But returning precisely to our commoner contemporaries, let us argue the matter on their own level, for here we have already escaped the narrow limits in which fish like those still know how to swim. We limit ourselves to a mere practical observation. In the first place, we must analyse the nature of power in the ‘system’ that they propose. They are essentially taking the notion of ‘checks and balances’ or the ‘division of powers’ to its extremity, not to say to its reductio ad absurdam: rather than proposing this or that relation of institutions or branches of government as the pivot and crux of the division of powers, they rather propose to imbue each individual human community with its own power, capable of nullifying the power of any other; and more yet, within each individual community, in the deepest spirit of democracy, they propose each individual as the true and final repository of political power. In this way they spread the ‘balance of powers’ as universally as they may. About this, we can do no better than quote Tomislav Sunic’s Homo Americanus, bearing in mind that his words on American democracy in particular hold every bit as much for democracy as such:
Why do Americans opt … for a horizontal type of democratic control in which the system of checks and balances inevitably transforms itself into the system of mutual surveillance? The French anti-egalitarian and postmodern author, Claude Polin, while raising this disturbing question, also provides some cogent answers. Similarly to Tocqueville, Polin observes with concern the horizontal nature of the democratic process in America, which furnishes the framework for ‘terror of all against all’. ‘How is it possible’, he asks, ‘that one fears a king exercising his power, and why is it that one has less fear if the same power is conferred on millions of little kings?’ Surely, in a dispersed egalitarian system of power sharing, such as in Americanism and Communism, with both attempting to project their power worldwide and under the cover of global democracy, no citizen will ever dream of having absolute power. But in the atomized system of Americanism, dispersed power inevitably leads to dispersed terror in which the line between the victim and the henchman is bound to disappear.3
Yet let us set this danger for a moment aside; for the democratic soul will perhaps really see in this world a kind of ‘paradise’ or, more shockingly yet, the perfection of human justice (!). There is nonetheless a very real practical difficulty to this scheme. Supposing – and it is a devil of supposition – that sufficient numbers of ‘the people’ might be persuaded to form small communities of the utopic variety that these thinkers have in mind; supposing furthermore – no less diabolic of a supposition – that these same human beings might be of a calibre sufficient to see both to the practical and to the ethical aspects of their little democracies. Well and good! And what of the rest of humanity? Will they not continue as ever they have done? And even if, by some miracle, it be but a single sliver of the population that so continues, shall they not still have amongst them precisely the very same ‘overachieving’ power- and gold-hungry monsters who even today have brought much greater societies than ‘cities of pigs’ to heel? And how shall our little anarchist communities hold their own against the monetary and technological, perhaps even numerical, advantage represented by non-anarchical societies, when these last come for them, as they certainly sooner or later shall? And – most especially, most pressingly – how shall they resist the technological superiority which those men will be able to purchase and harness for themselves?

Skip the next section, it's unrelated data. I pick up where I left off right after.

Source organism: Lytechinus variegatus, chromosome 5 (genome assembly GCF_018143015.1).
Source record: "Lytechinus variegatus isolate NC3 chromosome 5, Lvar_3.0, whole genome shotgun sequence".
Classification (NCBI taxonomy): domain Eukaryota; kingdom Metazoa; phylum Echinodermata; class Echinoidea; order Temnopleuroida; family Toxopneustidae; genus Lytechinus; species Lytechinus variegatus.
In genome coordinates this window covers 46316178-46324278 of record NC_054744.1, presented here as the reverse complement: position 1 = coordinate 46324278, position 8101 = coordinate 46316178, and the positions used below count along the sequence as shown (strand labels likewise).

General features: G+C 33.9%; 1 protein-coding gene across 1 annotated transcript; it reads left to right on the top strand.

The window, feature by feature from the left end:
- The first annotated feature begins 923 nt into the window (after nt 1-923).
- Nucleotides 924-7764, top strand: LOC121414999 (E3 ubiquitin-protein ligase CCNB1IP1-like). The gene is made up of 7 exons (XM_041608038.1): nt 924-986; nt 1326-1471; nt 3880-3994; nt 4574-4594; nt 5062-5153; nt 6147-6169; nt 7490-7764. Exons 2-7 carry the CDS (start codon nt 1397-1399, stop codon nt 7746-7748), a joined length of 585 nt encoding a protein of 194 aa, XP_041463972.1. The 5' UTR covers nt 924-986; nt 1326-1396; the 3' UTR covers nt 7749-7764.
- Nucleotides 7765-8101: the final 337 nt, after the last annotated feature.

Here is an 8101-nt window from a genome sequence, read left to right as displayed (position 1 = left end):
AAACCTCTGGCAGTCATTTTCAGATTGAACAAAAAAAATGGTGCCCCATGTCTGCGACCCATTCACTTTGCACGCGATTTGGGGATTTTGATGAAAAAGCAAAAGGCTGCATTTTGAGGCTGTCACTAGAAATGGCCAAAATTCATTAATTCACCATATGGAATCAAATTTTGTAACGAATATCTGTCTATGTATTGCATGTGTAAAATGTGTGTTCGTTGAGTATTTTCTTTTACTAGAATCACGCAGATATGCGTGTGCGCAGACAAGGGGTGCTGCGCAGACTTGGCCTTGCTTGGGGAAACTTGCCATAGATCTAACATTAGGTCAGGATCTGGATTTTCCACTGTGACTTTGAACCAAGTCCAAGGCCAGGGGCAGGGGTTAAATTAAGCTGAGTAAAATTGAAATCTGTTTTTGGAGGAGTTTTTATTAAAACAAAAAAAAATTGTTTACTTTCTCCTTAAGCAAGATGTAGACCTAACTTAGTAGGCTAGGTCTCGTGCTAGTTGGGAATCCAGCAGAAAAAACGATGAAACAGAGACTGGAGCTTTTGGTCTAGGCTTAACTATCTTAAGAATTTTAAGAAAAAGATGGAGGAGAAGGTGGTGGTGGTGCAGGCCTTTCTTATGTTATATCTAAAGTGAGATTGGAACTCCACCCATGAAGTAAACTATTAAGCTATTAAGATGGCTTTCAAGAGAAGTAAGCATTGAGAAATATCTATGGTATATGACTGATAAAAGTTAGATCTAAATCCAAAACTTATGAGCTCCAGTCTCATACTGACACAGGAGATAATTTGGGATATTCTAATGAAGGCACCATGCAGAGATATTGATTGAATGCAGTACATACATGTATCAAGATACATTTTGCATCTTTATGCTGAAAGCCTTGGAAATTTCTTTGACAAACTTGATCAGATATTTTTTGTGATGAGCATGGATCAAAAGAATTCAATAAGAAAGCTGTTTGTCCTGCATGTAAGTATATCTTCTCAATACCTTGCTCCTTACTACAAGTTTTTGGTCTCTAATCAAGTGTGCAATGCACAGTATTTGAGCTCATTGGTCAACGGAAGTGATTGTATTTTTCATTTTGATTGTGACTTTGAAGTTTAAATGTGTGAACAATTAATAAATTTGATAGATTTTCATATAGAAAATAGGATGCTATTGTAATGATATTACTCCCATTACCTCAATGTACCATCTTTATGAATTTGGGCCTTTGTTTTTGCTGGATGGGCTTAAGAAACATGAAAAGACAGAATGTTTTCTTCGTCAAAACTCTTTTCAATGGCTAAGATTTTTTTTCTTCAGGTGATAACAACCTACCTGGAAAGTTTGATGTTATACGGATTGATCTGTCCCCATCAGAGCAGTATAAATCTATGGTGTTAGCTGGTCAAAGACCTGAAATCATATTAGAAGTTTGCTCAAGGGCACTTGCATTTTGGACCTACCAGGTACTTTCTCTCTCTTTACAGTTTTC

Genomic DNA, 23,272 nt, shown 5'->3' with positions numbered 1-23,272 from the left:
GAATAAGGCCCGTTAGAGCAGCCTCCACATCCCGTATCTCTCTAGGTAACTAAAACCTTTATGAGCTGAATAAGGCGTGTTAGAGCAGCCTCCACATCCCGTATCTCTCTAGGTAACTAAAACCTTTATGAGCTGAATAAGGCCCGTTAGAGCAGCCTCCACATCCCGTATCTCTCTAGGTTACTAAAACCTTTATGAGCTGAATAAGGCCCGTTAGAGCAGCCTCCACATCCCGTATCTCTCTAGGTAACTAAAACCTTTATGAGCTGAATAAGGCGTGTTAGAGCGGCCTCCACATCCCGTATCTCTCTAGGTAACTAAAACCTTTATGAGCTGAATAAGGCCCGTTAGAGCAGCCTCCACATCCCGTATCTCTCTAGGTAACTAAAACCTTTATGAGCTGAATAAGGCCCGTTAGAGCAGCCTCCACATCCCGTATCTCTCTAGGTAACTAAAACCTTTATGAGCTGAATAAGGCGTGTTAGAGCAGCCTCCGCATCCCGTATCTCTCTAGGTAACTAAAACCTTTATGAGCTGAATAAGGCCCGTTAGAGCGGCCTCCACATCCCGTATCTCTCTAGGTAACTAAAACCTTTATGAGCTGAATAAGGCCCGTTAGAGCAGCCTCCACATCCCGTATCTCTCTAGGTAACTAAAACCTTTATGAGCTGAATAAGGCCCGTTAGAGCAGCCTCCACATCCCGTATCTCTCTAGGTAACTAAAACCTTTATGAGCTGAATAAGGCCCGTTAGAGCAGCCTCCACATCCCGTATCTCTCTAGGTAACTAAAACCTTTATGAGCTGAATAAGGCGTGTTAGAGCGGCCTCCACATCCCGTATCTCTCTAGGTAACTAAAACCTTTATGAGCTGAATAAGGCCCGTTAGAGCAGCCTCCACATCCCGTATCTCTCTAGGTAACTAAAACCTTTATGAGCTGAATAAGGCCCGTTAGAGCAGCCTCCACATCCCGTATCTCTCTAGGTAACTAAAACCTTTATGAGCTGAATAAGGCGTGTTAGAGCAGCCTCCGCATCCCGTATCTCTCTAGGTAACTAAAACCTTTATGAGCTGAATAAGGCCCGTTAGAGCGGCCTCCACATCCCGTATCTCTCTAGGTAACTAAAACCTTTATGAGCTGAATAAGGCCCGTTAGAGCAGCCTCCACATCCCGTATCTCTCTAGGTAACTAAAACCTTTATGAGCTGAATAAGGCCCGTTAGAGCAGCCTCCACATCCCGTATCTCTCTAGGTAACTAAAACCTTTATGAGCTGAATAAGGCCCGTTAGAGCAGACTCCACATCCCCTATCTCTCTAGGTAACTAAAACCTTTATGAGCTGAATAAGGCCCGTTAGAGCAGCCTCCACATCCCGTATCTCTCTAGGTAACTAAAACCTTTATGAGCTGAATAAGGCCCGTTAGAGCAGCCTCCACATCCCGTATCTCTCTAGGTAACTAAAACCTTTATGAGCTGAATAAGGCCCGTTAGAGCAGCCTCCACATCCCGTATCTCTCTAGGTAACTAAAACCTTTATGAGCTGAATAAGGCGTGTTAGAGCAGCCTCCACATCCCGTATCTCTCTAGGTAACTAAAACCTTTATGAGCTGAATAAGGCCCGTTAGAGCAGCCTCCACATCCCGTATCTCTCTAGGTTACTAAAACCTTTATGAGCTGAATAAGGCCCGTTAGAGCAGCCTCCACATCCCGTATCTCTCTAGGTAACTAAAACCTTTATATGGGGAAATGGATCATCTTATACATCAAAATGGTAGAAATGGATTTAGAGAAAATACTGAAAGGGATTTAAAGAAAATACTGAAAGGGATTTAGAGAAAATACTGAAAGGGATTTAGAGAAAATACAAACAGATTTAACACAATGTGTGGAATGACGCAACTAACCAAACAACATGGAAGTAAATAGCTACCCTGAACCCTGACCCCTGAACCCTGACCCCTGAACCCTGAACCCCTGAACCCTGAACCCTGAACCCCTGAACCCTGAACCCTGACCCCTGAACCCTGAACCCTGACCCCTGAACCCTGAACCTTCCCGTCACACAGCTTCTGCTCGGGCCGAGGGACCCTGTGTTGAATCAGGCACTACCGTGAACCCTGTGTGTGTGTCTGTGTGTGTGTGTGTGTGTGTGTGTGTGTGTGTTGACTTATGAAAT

But of course – it is senseless to hope for anything of the kind, and our good democrats really do not hope for it. They have much more ambitious ideas; in good Hegelian or Marxian fashion, they foresee a transmutation of the entire globe, the entire human population, into a new state of ‘awareness’. Thus we come to the real but hidden root in any such idealistico-anarchical conceptions: one must believe that the present historical juncture is ripe for democracy of this kind, that this form of democracy is simply waiting to spring into reality from out of the rich chaotic undersoil of History, because its time has finally arrived. It is not at all mere accident which leads a man like Fukayama to proclaim the ‘end of history’ in liberal democracy, or which leads countless others to crave a global ‘open society’. To believe in democracy – not in this or that country or at this or that historical period, but to its very depths – one must perforce believe that mankind has reached an appropriate stage in its ‘evolution’, and is now, thanks perhaps to its modern technology, but also thanks to the long preparation of the Enlightenment, finally in a position to enter into this new and fundamentally ‘utopian’ stage of human history. One must believe, in short, in a benevolent brand of historicism, a kind of ineluctable or at the very least absolutely feasible progressive rise in the level of humanity, up to precisely the ‘end of history’ in a final and totally ecumenical anarcico-democratic reality – a homogeneous world state.
The full consideration of such an idea as this must be long, for it goes to the very heart of modernity, the very core of the modern project. We cannot venture down those winding paths here. Let it suffice, then, to mention merely a single excellent reason for taking the historico-democratico-triumphalist vision of ‘human progress’ with a steep grade of scepticism: it is precisely the latest manifestation of that most natural, and as we have seen most poisonous and intellectually dangerous, optimism which besets each and every human being within democracy as such. This final frontier of democratic theory, which in some corners now announces itself as ‘the future’ or even (impertinence of impertinences!) the last best hope for humankind, is precisely nothing other than the remotest instance of the democratic spirit at work in the realm of ideas: and for that reason it is a hundred times more likely to represent the dying breath of democracy, than its re-inspiration in some new and final form.